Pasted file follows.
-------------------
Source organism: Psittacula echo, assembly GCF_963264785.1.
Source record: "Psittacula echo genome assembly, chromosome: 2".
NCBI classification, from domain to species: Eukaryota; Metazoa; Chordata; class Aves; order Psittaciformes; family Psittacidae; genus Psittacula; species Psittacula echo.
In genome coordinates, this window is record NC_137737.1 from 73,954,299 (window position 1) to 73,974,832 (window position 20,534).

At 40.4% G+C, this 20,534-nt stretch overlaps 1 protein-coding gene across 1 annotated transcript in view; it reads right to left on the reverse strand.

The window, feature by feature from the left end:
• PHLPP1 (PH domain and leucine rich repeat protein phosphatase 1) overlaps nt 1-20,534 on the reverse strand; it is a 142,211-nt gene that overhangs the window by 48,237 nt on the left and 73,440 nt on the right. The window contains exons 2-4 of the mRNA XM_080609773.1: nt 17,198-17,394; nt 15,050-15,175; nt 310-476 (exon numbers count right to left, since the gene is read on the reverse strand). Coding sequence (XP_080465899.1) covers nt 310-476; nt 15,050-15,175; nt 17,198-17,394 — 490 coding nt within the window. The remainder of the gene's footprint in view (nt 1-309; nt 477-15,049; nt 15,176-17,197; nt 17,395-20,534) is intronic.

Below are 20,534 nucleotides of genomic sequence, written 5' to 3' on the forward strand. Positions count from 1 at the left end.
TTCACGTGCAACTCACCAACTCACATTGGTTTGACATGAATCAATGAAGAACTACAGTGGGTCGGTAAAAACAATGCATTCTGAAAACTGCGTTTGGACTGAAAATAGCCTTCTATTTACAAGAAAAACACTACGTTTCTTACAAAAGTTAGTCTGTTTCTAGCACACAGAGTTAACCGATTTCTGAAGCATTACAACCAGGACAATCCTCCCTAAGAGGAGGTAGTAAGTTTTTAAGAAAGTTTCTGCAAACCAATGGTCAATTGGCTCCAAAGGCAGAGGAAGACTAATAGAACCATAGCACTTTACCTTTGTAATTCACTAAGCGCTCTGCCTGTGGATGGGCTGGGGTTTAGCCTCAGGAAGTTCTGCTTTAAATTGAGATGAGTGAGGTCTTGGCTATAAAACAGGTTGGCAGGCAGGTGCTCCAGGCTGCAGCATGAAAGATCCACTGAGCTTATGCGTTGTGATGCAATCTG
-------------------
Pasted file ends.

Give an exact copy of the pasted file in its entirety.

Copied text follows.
Source organism: Psittacula echo, assembly GCF_963264785.1.
Source record: "Psittacula echo genome assembly, chromosome: 2".
NCBI classification, from domain to species: Eukaryota; Metazoa; Chordata; class Aves; order Psittaciformes; family Psittacidae; genus Psittacula; species Psittacula echo.
In genome coordinates, this window is record NC_137737.1 from 73,954,299 (window position 1) to 73,974,832 (window position 20,534).

At 40.4% G+C, this 20,534-nt stretch overlaps 1 protein-coding gene across 1 annotated transcript in view; it reads right to left on the reverse strand.

The window, feature by feature from the left end:
• PHLPP1 (PH domain and leucine rich repeat protein phosphatase 1) overlaps nt 1-20,534 on the reverse strand; it is a 142,211-nt gene that overhangs the window by 48,237 nt on the left and 73,440 nt on the right. The window contains exons 2-4 of the mRNA XM_080609773.1: nt 17,198-17,394; nt 15,050-15,175; nt 310-476 (exon numbers count right to left, since the gene is read on the reverse strand). Coding sequence (XP_080465899.1) covers nt 310-476; nt 15,050-15,175; nt 17,198-17,394 — 490 coding nt within the window. The remainder of the gene's footprint in view (nt 1-309; nt 477-15,049; nt 15,176-17,197; nt 17,395-20,534) is intronic.

Below are 20,534 nucleotides of genomic sequence, written 5' to 3' on the forward strand. Positions count from 1 at the left end.
TTCACGTGCAACTCACCAACTCACATTGGTTTGACATGAATCAATGAAGAACTACAGTGGGTCGGTAAAAACAATGCATTCTGAAAACTGCGTTTGGACTGAAAATAGCCTTCTATTTACAAGAAAAACACTACGTTTCTTACAAAAGTTAGTCTGTTTCTAGCACACAGAGTTAACCGATTTCTGAAGCATTACAACCAGGACAATCCTCCCTAAGAGGAGGTAGTAAGTTTTTAAGAAAGTTTCTGCAAACCAATGGTCAATTGGCTCCAAAGGCAGAGGAAGACTAATAGAACCATAGCACTTTACCTTTGTAATTCACTAAGCGCTCTGCCTGTGGATGGGCTGGGGTTTAGCCTCAGGAAGTTCTGCTTTAAATTGAGATGAGTGAGGTCTTGGCTATAAAACAGGTTGGCAGGCAGGTGCTCCAGGCTGCAGCATGAAAGATCCACTGAGCTTATGCGTTGTGATGCAATCTG